Jan 3, 2019 at 19:06

Wings are heavy. They also add mass to the rocket's structure, because it is loaded horizontally when flying with wings rather than vertically as it is at launch. At the time Energia was developed, control systems were not developed enough for a vertically landing rocket. However, now that we have that ability (as Blue Origin and SpaceX have demonstrated), there is less of a weight penalty to carry a bit of extra fuel for a powered landing than to add wings.

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    $\begingroup$ Instead of carrying perhaps twice as much fuel, those proposed boosters have LOX engines with air intakes (as opposed to an extremely simple SRB - but those you can't turn on and off...), three sets of retractable wheels, and robust armatures for four variable wings, let alone those wings themselves. Their payload would have to be about the size of the zero painted on the side, which would make the boosters not worth their addition to the cross section. And it looks like you'd still need a computer to fly those tiny wings. $\endgroup$
    – Mazura
    Jan 3, 2019 at 0:21
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    $\begingroup$ @Mazura thing is though, you don't need twice as much fuel. You're no longer accelerating the Second Stage, and you've already burned most of the weight of the first stage. $\endgroup$ Jan 3, 2019 at 4:24

Wings won't work on the moon, and won't work nearly as well on mars. SpaceX is getting some practice in with the landings (note that recovering boosters is still in beta according to SpaceX) on the Falcon 9 before they build the Starship (Formerly known as the BFR) that will need to be able to land with no atmosphere.

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    $\begingroup$ The question is not about the Moon or Mars. $\endgroup$ Jan 2, 2019 at 18:15
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    $\begingroup$ there's only one reusable orbital rocket right now, and I have heard this described as the reasoning that that rocket's builders are using. $\endgroup$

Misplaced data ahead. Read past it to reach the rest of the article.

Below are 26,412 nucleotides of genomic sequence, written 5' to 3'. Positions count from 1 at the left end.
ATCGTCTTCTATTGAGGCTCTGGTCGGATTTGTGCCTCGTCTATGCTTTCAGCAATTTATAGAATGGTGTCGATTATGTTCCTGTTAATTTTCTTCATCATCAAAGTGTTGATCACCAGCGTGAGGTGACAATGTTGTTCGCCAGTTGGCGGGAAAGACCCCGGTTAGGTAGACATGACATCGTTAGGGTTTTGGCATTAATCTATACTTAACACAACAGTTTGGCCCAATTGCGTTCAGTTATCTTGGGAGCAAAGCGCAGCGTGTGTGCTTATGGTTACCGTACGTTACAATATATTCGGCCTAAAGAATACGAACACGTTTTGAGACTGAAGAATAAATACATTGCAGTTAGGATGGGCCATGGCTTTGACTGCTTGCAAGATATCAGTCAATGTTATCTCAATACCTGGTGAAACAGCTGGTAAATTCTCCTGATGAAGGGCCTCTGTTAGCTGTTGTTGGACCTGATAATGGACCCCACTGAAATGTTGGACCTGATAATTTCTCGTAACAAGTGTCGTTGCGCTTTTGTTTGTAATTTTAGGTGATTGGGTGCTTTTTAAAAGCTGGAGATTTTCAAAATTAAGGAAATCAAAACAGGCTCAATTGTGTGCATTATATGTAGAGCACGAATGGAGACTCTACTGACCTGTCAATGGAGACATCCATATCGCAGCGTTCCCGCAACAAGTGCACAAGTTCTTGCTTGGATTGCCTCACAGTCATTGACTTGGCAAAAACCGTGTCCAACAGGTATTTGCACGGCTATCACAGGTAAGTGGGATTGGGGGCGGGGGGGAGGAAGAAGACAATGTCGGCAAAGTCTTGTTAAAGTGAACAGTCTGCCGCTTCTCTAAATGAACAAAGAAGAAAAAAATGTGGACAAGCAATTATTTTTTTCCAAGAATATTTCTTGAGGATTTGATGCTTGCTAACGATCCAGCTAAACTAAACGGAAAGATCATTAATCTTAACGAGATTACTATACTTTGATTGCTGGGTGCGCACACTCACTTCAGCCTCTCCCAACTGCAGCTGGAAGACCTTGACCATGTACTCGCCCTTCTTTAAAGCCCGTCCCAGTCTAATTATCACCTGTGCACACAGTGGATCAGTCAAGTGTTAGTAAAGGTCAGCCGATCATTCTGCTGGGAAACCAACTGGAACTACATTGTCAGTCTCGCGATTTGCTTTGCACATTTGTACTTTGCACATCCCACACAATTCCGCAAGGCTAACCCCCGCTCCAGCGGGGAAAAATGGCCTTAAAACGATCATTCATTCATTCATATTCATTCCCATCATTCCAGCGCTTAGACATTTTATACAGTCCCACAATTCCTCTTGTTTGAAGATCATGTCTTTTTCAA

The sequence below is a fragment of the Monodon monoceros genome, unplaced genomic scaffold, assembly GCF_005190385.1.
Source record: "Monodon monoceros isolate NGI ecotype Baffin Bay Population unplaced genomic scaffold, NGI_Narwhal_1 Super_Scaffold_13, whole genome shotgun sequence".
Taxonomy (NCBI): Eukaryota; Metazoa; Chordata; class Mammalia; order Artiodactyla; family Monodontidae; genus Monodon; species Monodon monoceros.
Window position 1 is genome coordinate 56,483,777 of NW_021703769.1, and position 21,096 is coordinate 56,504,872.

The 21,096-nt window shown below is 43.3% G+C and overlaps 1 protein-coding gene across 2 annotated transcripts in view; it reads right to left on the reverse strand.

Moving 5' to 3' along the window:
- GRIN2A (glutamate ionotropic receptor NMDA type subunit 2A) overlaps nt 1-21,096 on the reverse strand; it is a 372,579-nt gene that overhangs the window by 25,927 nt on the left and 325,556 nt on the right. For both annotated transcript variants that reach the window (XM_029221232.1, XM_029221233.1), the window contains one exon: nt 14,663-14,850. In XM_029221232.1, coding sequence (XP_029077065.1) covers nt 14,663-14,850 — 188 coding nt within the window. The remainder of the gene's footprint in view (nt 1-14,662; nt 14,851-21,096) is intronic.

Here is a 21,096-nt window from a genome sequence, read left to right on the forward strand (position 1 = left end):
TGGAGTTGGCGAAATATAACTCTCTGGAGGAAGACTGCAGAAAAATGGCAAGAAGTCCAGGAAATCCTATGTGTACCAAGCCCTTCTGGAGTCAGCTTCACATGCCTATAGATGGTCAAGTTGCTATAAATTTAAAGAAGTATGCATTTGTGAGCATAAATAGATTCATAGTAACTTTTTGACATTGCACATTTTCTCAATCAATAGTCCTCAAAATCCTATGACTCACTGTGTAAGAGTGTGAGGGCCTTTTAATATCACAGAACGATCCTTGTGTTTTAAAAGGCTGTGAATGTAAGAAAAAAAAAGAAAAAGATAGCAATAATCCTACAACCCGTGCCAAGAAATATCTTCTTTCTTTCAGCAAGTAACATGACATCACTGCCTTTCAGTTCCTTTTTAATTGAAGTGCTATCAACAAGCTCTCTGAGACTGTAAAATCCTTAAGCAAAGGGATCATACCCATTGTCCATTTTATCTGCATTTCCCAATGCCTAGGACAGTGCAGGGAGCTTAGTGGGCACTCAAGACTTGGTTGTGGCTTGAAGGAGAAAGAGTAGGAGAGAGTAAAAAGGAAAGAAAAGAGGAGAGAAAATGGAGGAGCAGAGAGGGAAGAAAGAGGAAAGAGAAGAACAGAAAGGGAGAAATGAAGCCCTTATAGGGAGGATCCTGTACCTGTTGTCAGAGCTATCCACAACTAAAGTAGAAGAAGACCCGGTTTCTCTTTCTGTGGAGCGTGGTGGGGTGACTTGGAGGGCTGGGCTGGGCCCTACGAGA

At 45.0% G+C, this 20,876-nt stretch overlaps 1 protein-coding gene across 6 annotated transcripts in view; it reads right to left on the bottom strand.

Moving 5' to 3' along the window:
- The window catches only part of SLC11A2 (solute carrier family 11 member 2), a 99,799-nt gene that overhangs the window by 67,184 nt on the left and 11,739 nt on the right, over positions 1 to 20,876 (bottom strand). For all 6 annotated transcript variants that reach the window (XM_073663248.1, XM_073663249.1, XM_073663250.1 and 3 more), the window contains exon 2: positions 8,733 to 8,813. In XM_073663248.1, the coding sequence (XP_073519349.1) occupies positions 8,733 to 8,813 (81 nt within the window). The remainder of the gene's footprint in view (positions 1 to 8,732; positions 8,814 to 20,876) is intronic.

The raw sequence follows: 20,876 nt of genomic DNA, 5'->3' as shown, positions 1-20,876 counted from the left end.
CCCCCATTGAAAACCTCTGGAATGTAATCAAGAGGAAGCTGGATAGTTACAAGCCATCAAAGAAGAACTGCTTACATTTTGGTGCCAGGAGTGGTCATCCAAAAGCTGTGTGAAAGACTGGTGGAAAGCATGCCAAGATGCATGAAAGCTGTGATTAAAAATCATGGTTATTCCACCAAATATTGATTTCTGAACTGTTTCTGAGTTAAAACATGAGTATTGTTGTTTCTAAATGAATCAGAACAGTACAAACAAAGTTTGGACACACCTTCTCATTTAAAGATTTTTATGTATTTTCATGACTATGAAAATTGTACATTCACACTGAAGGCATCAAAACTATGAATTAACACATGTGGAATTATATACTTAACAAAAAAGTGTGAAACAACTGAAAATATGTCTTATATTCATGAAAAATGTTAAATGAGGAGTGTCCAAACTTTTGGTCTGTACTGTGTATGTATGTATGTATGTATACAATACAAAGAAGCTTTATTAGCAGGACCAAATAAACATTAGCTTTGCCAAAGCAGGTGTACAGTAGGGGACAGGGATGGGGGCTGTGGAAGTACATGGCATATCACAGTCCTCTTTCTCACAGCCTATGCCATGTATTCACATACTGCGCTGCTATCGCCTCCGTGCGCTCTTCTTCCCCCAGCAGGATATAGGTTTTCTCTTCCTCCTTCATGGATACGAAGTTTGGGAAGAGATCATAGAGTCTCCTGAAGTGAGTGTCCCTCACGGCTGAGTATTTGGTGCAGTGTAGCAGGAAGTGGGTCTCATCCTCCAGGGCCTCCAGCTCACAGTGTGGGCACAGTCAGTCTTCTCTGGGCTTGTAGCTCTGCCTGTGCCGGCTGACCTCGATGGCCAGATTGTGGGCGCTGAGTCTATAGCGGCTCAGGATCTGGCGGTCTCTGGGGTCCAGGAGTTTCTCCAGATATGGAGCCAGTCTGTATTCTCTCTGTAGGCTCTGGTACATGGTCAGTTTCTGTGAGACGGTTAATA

– Sdarb
    Jan 2, 2019 at 19:34
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    $\begingroup$ @OrganicMarble, the question is about why existing rockets are designed the way they are. Expections about travel to the moon and Mars are relevant to the design choices that have been made. $\endgroup$
    – prl
    Jan 2, 2019 at 20:56
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    $\begingroup$ @organic SpaceX wants to go to mars. On earth they can either invest in a dead end technology that will never take them to mars or on earth they can invest in a technology that will work both on earth and on mars. An organisation's long term objectives are relevant to what an organisation is doing today. The answerer may be wrong, j don't know, but they are answering the question $\endgroup$ Jan 3, 2019 at 0:13
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    $\begingroup$ @OrganicMarble considering there is currently only one orbital class rocket in the world capable of recovery and reuse, I think that that particular company's motivations are entirely relevant to the question. If the question was "Why have there never been any rockets that glide back" that would be a very different and much muddier question. $\endgroup$
    – Sdarb
    Jan 3, 2019 at 2:10